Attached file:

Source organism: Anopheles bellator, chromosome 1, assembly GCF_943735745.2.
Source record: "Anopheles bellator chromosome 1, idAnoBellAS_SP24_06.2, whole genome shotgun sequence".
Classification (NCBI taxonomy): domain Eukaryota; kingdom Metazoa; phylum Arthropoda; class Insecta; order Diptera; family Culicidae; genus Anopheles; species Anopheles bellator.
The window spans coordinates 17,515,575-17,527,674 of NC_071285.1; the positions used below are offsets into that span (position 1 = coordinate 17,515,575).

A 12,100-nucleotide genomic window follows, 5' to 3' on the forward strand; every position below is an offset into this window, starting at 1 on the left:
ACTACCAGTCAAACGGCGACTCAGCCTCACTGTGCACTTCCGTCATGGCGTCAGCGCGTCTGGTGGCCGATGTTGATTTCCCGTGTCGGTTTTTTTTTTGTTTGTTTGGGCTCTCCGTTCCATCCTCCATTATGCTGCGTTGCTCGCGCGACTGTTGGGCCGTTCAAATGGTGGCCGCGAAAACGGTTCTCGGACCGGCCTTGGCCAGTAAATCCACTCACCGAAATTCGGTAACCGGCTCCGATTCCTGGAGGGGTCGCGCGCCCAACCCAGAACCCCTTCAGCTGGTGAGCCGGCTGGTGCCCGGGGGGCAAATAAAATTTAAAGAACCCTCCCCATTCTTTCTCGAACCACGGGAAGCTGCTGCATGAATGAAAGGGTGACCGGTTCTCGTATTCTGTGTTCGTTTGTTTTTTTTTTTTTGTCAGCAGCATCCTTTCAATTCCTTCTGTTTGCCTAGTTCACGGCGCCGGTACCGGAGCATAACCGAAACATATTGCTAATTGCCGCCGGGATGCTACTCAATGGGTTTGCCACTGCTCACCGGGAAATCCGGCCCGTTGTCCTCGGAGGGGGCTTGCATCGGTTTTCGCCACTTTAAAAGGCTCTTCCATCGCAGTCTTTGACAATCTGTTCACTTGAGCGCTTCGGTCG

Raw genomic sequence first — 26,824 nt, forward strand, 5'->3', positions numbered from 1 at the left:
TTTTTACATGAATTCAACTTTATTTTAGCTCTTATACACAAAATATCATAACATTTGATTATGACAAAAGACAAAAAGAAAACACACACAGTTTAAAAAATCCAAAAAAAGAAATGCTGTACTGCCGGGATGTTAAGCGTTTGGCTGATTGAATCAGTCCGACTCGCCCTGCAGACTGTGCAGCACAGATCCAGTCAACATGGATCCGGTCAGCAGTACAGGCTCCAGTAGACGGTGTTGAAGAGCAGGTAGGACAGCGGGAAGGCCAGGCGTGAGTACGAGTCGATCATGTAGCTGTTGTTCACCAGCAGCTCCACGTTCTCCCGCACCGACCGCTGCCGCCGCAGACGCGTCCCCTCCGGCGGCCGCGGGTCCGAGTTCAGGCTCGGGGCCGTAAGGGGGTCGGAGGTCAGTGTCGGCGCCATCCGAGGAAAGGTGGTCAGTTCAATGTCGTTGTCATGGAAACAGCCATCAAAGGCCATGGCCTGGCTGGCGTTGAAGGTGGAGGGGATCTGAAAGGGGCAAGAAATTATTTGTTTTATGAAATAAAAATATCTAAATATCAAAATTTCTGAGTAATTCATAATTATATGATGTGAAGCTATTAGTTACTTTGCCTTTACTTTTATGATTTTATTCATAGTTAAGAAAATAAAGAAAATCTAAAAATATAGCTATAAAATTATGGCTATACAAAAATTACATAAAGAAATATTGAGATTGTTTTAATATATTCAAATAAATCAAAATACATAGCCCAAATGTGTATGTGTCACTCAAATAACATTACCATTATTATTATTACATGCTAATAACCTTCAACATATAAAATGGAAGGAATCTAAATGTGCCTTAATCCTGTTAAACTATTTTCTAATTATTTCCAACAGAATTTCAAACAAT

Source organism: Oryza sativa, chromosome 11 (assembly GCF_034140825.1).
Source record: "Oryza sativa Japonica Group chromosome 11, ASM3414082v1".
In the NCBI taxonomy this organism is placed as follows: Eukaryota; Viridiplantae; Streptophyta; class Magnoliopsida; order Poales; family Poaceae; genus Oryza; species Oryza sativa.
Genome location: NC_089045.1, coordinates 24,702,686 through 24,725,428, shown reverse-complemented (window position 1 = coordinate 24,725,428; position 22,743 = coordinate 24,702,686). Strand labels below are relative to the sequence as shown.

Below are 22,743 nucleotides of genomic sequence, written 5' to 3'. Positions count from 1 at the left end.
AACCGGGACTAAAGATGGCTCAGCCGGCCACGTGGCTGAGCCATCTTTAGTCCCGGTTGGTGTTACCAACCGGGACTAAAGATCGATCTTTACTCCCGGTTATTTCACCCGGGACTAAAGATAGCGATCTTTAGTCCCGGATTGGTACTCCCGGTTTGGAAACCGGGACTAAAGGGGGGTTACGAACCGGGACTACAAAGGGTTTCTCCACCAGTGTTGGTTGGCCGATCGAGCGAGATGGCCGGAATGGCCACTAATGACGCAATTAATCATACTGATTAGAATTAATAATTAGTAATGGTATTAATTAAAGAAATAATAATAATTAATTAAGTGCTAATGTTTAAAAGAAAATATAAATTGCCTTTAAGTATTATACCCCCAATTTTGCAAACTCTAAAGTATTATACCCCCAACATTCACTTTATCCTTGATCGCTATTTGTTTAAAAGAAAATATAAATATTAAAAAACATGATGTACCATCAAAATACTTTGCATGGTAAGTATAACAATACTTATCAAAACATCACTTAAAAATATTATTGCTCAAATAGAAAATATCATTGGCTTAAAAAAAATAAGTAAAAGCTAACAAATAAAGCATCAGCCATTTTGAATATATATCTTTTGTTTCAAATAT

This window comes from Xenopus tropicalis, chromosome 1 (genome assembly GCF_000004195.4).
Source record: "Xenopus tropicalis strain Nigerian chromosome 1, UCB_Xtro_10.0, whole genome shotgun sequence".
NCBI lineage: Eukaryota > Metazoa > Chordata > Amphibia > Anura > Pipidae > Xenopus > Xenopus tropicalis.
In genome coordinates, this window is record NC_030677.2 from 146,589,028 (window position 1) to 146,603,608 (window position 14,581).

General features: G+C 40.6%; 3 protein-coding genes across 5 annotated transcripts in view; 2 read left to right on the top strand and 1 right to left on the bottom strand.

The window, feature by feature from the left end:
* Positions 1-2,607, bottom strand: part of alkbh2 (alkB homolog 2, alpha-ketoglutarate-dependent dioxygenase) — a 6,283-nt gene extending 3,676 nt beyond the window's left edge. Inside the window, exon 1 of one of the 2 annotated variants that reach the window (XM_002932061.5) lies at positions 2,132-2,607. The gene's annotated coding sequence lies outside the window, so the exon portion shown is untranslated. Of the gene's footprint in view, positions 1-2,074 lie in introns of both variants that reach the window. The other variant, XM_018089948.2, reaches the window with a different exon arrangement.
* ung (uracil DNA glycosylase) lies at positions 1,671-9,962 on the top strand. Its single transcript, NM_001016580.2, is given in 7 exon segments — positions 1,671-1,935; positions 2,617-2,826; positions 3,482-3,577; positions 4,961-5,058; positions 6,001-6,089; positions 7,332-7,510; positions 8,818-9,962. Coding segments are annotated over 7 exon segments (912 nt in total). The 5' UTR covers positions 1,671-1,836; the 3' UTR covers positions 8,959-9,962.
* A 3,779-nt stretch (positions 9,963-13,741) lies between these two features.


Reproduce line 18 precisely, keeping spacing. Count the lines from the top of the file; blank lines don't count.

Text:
In genome coordinates, this window is record NC_030677.2 from 146,589,028 (window position 1) to 146,603,608 (window position 14,581).